There I was just watching TV when out of nowhere, he appeared: The guy with one arm selling Swiffer dusters. When I first saw him, I didn’t know that his name was Zack Rukavina. Or that he’d lost his arm to cancer. Or that I was watching him interact with his real family while he spoke about all the ways Swiffer helps him help out around the house.
All I knew was that the commercial I was watching was compelling in a way I hadn’t experienced as a TV viewer before.
Had I seen a person with a disability in a mainstream commercial before? Most likely. Certainly war veterans, paralympians and the elderly have been cast to push products from sneakers to remote alarm systems.
But, what struck me about the Swiffer ad was that his disability wasn’t the highlight of the commercial. It was certainly what got my attention, but by the end of that 30-second spot, I was remembering more about how Zack poked fun at his wife for being a terrible housekeeper and the way his two adorable children seemed to vie for his attention in every scene. The commercial didn’t provoke pity, embarrassment or portray its leading man as any kind of superhero. The Rukavinas are a totally normal family and that’s what Swiffer was successful at conveying. That and if you must dust, don’t skimp on the brand name.
Diversity in commercial advertising still has a long way to go in reflecting the appearances and experiences of America’s various populations. However the Swiffer ad and others seem to be stepping into reality TV territory – more inclusive casting choices, less pretending that we all look, sound and behave alike in our homes and communities. The much buzzed-about Cheerios ad featuring an interracial family is another example of this, as is this advertisement starring a 62-year-old underwear model in American Apparel.
So, after all these years of using overtly sexy, impossibly flawless images to push products, what do companies have to gain by keeping it real now? And how does that affect the consumer experience?
Maybe the mad men are finally figuring out what many of us have known all along.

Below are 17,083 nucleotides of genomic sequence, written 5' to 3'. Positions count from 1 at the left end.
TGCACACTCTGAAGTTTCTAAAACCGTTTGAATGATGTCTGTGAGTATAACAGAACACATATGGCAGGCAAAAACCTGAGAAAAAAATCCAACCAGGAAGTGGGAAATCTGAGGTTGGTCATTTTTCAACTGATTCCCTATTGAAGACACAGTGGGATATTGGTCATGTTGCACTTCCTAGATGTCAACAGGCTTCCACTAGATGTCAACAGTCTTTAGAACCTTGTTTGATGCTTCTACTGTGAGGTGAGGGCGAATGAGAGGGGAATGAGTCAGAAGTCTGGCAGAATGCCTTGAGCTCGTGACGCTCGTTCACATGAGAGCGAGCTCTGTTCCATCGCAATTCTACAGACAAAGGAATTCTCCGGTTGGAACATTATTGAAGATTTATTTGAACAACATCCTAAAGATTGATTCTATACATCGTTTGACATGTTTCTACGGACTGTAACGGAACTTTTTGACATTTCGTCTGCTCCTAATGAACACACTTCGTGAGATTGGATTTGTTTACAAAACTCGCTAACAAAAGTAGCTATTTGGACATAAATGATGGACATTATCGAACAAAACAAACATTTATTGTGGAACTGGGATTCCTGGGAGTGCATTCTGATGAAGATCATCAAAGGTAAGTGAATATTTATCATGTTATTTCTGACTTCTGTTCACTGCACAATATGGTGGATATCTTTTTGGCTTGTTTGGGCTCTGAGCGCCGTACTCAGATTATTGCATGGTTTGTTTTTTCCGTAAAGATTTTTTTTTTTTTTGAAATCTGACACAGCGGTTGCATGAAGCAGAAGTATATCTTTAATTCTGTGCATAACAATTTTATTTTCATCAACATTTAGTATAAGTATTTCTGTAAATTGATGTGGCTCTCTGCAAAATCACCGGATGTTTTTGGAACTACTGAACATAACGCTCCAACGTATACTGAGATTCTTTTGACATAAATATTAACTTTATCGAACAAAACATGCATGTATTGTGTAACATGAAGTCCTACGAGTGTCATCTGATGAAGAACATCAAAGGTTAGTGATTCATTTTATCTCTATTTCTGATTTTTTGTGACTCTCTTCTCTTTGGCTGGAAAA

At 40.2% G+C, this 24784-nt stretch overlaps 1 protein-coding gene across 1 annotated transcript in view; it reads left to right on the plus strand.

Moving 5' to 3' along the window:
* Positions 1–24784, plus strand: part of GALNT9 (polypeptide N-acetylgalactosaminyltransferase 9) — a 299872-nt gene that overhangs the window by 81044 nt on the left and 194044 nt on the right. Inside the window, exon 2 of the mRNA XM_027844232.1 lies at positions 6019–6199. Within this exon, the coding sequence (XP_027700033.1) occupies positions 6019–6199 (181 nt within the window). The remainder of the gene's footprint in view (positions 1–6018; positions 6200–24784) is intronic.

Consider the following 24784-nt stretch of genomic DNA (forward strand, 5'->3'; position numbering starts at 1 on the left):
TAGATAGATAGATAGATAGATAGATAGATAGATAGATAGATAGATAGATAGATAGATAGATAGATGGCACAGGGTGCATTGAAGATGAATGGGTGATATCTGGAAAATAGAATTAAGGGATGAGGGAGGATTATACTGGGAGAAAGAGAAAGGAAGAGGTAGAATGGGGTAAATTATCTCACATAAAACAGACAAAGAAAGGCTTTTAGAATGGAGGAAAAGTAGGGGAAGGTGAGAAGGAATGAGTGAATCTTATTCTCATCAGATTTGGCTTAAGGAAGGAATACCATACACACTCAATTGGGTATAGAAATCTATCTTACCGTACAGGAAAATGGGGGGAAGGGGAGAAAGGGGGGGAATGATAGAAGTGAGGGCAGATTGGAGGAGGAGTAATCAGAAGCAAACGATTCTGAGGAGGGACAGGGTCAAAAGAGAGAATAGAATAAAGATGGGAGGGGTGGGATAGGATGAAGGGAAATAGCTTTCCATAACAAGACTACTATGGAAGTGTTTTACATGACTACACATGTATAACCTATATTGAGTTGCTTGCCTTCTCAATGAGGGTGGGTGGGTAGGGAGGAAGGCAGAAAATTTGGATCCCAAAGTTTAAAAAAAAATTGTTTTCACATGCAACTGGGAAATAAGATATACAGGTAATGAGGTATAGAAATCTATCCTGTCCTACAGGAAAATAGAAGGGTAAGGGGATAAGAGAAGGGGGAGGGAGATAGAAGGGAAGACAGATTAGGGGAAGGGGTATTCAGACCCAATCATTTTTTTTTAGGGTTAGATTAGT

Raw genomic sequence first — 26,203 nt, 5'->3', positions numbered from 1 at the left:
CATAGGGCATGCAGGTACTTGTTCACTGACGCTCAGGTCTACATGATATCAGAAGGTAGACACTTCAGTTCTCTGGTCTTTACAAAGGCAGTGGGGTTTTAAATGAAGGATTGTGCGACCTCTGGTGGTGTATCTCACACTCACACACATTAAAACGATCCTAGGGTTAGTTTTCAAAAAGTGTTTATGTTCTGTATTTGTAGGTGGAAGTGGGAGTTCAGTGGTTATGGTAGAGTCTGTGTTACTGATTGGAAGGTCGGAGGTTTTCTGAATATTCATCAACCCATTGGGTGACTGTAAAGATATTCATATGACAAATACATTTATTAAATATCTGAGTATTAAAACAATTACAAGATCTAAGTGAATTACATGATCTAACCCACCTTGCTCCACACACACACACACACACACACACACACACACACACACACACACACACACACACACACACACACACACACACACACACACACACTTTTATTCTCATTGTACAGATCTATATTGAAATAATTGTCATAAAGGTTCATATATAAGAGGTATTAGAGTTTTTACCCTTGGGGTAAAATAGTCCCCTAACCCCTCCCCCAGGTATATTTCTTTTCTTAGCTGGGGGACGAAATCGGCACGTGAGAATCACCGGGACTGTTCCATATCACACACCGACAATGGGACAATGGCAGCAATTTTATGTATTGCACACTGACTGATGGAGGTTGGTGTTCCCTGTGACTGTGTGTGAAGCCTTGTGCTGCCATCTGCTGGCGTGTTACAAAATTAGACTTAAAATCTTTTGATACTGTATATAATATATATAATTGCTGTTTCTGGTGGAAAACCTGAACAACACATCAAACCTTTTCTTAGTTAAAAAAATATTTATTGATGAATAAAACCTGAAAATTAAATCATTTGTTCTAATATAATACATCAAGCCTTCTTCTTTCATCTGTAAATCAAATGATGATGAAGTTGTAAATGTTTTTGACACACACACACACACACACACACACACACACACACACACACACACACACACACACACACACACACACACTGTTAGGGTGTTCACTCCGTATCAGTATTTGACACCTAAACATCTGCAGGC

“Well, it’s about time that Madison Avenue and advertisers are really embracing the reality of what America is today,” says Ann Christine Diaz, Creativity Editor at AdAge. “It’s no longer the case that the all-American family is a Ralph Lauren ad. You know, if you look at the changing demographics and the changing population of America, or at least of the major metropolitan cities, families are growing more and more diverse so I think it’s only a smart move for advertisers to embrace that reality.”
Diaz also says your Tweets and Tumblr posts have played a very influential role in advertisers taking less traditional approaches to attract audiences.
“With the rise of the voice of the consumer empowered by social media, advertisers are having to be more real, get more real because there are so many people now who can keep them in check about what their messages are,” she says.
For companies, something major can be achieved with inclusive advertising.
“There’s so many products out there so the more goodwill that you foster with consumers, the more you show them that you represent something beyond just the sell, that’s going to engender some brand loyalty among people,” Diaz says. “They’re going to turn to the brand that they like, the brand that they would be friends with, basically.”
Will I buy more Swiffer dusters in the future? I don’t know. The truth is, I hate to clean just about as much as Mrs. Rukavina. But if I do buy a Swiffer, I’ll probably think of that commercial and feel pretty darn good about it.
Have you noticed commercials “keeping it real?” Does it have an effect on you as a consumer? Join the conversation with a comment below or Tweet us @LiveMoney.
“I think the best compliment I can give is not to say how much your programs have taught me (a ton), but how much Marketplace has motivated me to go out and teach myself.” – Michael in Arlington, VABEFORE YOU GO